Full Twelve-Volume Set of Monumental Railroad Survey
"[13 Volumes] Reports of Explorations and Surveys, to Ascertain the Most Practicable and Economical Route for a Railroad from the Mississippi River to the Pacific Ocean...1853-6", U.S. Railroad Surveys
Subject: Exploration & Surveys
Period: 1855-60 (published)
Color: Printed Color
9 x 11.8 inches
22.9 x 30 cm
This is the U.S. Congress' twelve-volume set of the monumental railroad survey, including the important Warren Map, published in 13 quarto volumes (Volume XII has Book I and Book II). This set is considered by Wagner-Camp as the "cornerstone work in a Western Americana collection and is considered one of the most important works on the Transmississippi West for its published reports on the explorations and the data collected during the surveys." This set appears complete, however not all of the maps and plates have been counted, and this set is not matching. It is a mixed set with 8 Senate reports and 5 House of Representative reports. It is very difficult to locate a complete set, particularly one of uniform size and binding.
In March 1853, Secretary of War, Jefferson Davis, was directed to survey railroad routes to the Pacific per the Army Appropriation Act of that year. Four potential routes were to be explored and surveyed under the supervision of the Topographical Corps.
The governor of Washington Territory, Isaac Ingalls Stevens, directed the northern-most survey between the 47th and 49th parallels. This was the route most favored by Asa Whitney, an early proponent of a transcontinental railroad. Stevens’ reports are contained in Volumes I and XII.
The route along the 38th & 39th parallels was the route advocated by the powerful Senator Thomas Hart Benton. Capt. John W. Gunnison was selected to lead the survey party along what is also known as the Cochetopa Pass route. Gunnison was a surveyor on the Stansbury expedition where he learned the region and developed a good working relationship with Brigham Young and the Mormons. For this reason he was chosen over John C. Fremont who also had knowledge of the area and had lobbied for the job. Indians killed Gunnison and his ill-fated party in the winter of 1853 near the Sevier River in Utah. Lt. Edward G. Beckwith continued Gunnison’s work, traveling north to the 41st parallel and continuing into California. Beckwith wrote the reports for his and Gunnison’s surveys which are contained in Volumes II and X.
The survey along the 35th parallel westward to California was under the command of Capt. Amiel W. Whipple and Lt. Joseph Christmas Ives. This is the route that was favored by Jefferson Davis and was essentially the route traversed by Josiah Gregg in 1839 and later surveyed by Col. John J. Abert. Volumes III, IV, and X contain these reports.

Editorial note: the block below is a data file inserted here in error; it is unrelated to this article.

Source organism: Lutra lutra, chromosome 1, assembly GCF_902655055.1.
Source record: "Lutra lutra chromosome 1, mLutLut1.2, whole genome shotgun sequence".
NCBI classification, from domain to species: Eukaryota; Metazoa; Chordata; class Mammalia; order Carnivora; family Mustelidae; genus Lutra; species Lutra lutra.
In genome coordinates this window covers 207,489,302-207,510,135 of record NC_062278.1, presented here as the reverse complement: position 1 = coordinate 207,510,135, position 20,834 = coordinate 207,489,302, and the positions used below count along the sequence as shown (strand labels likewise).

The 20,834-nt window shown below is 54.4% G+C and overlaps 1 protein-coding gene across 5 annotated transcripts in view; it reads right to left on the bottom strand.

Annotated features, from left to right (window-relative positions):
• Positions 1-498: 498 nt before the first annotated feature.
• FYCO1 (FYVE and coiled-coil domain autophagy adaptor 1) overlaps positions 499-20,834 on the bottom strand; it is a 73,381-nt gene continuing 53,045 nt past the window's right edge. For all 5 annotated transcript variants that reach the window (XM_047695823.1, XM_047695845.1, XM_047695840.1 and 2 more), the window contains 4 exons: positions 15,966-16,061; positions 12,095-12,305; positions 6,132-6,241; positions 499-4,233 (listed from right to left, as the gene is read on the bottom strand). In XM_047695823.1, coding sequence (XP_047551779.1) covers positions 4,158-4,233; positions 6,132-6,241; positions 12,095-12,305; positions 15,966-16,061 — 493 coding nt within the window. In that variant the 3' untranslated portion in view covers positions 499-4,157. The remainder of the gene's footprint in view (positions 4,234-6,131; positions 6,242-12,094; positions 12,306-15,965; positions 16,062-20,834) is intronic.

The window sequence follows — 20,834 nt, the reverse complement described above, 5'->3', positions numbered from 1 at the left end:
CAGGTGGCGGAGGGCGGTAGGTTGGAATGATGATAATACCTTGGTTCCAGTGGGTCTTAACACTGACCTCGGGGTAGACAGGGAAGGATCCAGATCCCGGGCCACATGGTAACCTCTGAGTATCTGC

The most southerly survey, which followed the 32nd parallel, was surveyed by Lt. John G. Parke and Capt. John Pope. Parke explored and surveyed from California along the Gila River to the Pima villages and on to the Rio Grande. At the same time, Pope mapped the eastern portion of the route from Dona Ana, New Mexico, to the Red River. The reports for these surveys are in Volumes II, VII, and X.
Jefferson Davis added a fifth survey to locate suitable routes along the Pacific coast and the Sierra Nevada range in order to connect California, Oregon and Washington. These north-south surveys were conducted under the direction of Lt. Robert S. Williamson. His reports are contained in Volumes V, VI, and X.
The surveys demonstrated that a railroad could be built along any one of the routes. This led to political disagreements because the southern routes were objectionable to northern politicians and, of course, the northern routes were objectionable to southern politicians. The Pacific railroad question and resolution stalled over the political wrangling. Through the efforts of Theodore D. Judah, engineer of the Sacramento Valley Railroad, along with Abraham Lincoln’s support, the Railroad Act of 1862 put government support behind the transcontinental railroad. These volumes bring to life the dedication, sacrifice and loss that was finally repaid when, over a decade later, the continent was linked on May 10, 1869 at Promontory Point, Utah.
This set is illustrated with hundreds of lithographs, both black and white, tinted and hand colored, and scores of (mostly large folding) maps. The plates include scenery, native inhabitants, flora, fauna, birds, botanical, etc. These reports provide the single most important contemporary source of knowledge of the West. All volumes are hardbound, with 8 volumes bound in dark brown cloth with embossed covers and titling on spines (the Senate volumes), and 5 volumes bound in quarter leather with marbled paper-covered boards (the House of Representatives volumes).
References: Wheat (TMW) Chapter XXXIV.
Overall the majority of the volumes are in very good (B+) condition. Volumes I, III, and XII (Book 1) are in "A" condition; volumes IV and X are in "B" condition. The most common condition issues are light toning and foxing, and short binding tears or fold separations on the maps. Some of the plates have moderate to heavy toning and/or foxing. In general the bindings are sound with a few exceptions: Vol. IV the back cover is nearly detached and the spine is cracking; Vol. V the binding is loose and a few plates are detached; Vol. X the spine is cracked and the block is in two pieces, with a number of plates and pages loose. Some bindings have minor archival repairs. The Warren map has been removed from Vol. XI. This map's condition is worse than the others and in need of conservation, with light toning and split in half horizontally with very small loss of image along the split. The Milk River map is in superb condition with a sharp, dark impression and just a short binding tear. Overall a nice set that appears to be complete.